damage was further highlighted by the fact that the applicants did not
institute proceedings to protect their own interests before any judicial
authority of the requesting State.
(b) The applicants

34. The applicants submitted that the application of the exequatur


decision had had very serious repercussions on their reputation and honour
in that they were made to appear to be somehow involved in the on-going
criminal investigation. This was exacerbated by the fact that the ongoing
criminal proceedings had been given wide media coverage both in San
Marino and Italy, and the applicants names had even appeared in some
articles in national newspapers. For this reason they had had interest in
challenging the exequatur decision, a procedure of which they had been
arbitrarily deprived. They further noted that the judges purported balancing
exercise limiting, at the time, the use of the data collected, which was
mentioned by the Government, had no relevance for the assessment of the
prejudice suffered and that instruction could in any event change if the
courts deemed otherwise.
35. The applicants further noted that they were unaware that the
documents had been solely copied and not also seized, since they had been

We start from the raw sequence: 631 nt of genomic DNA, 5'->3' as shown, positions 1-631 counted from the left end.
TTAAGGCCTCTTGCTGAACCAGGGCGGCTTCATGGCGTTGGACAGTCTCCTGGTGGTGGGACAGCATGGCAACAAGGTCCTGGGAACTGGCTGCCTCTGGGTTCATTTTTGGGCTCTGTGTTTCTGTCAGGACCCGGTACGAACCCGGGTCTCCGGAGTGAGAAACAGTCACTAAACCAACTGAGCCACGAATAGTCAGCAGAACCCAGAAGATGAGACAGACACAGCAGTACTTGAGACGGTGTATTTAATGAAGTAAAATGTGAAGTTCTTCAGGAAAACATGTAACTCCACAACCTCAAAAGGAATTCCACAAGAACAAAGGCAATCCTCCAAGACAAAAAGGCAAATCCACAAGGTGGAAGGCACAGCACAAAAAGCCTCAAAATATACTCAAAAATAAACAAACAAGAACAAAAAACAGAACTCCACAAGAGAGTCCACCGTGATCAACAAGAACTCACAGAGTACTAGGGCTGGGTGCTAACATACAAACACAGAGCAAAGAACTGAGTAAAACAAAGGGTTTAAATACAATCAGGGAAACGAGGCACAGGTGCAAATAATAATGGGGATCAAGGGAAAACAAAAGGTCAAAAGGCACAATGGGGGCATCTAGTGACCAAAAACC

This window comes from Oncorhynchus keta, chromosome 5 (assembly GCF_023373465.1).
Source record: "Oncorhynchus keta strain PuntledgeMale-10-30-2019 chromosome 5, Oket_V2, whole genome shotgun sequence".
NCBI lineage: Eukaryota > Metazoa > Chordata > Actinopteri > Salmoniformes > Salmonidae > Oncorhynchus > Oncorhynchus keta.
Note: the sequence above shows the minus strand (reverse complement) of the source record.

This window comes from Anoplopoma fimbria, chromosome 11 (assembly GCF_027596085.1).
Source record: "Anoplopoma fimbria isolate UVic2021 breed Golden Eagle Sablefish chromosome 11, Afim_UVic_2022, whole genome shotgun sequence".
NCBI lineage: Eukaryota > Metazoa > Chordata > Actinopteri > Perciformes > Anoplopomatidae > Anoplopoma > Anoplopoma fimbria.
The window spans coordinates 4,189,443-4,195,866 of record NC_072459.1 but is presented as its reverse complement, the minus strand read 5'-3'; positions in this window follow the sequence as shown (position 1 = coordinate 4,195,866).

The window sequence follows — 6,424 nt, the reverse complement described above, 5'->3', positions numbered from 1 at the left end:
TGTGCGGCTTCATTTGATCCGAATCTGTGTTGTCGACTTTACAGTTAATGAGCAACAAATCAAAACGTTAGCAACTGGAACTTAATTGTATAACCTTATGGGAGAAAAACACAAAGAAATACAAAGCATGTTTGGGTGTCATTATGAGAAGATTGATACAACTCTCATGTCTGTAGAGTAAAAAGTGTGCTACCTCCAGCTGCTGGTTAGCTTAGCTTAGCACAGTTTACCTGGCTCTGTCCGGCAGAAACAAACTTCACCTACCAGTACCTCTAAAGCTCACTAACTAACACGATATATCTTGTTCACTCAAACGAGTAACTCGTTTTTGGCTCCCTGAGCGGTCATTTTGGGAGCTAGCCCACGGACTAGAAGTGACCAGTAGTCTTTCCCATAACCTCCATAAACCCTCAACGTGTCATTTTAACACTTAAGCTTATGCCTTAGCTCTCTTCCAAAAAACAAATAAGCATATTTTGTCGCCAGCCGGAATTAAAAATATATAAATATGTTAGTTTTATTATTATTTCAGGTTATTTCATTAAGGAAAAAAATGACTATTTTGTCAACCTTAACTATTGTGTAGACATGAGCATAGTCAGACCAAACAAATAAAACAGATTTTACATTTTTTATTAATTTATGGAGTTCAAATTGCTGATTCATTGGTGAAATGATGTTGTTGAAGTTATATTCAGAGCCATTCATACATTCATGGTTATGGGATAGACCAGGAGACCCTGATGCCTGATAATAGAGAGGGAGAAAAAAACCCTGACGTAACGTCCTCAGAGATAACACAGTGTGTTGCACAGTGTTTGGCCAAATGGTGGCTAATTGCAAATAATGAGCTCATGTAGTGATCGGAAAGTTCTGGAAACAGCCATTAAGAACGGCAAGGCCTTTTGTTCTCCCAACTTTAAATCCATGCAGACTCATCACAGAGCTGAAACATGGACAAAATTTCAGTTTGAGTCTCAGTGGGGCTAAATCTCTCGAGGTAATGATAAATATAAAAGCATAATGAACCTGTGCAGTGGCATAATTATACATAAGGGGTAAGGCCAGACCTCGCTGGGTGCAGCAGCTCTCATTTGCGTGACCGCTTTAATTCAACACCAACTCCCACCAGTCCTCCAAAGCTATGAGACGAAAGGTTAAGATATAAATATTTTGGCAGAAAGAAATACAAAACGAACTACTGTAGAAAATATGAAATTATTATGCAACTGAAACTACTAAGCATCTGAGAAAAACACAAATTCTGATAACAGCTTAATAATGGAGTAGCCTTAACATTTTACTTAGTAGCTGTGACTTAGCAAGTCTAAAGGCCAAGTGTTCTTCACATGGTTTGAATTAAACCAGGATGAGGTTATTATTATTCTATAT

prevented from having access to any form of effective judicial review on the
lawfulness of the measure and its enforcement. In any event they noted that
the argument concerning the ownership of documents was devoid of any
Convention support. Indeed the Convention organs had never denied the
protection of Article 8 to personal information contained in documents
formally owned by other persons, two such examples where medical data
and security camera imaging. They referred respectively to I. v. Finland
(no. 20511/03, 17 July 2008) and Perry v. the United Kingdom
(no. 63737/00, ECHR 2003-IX (extracts)). More importantly, in their view,
what had to be considered was that the information contained in those

12

M.N. AND OTHERS v. SAN MARINO JUDGMENT

documents formed part of the applicants private life, which the State had
failed to respect.
(c) The Courts assessment

36. Article 35 of the Convention, as amended by Protocol No. 14 which


entered into force on 1 June 2010, added a new admissibility requirement to
Article 35 which, in so far as relevant, provides as follows:
3. The Court shall declare inadmissible any individual application submitted under
Article 34 if it considers that:
...
(b) the applicant has not suffered a significant disadvantage, unless respect for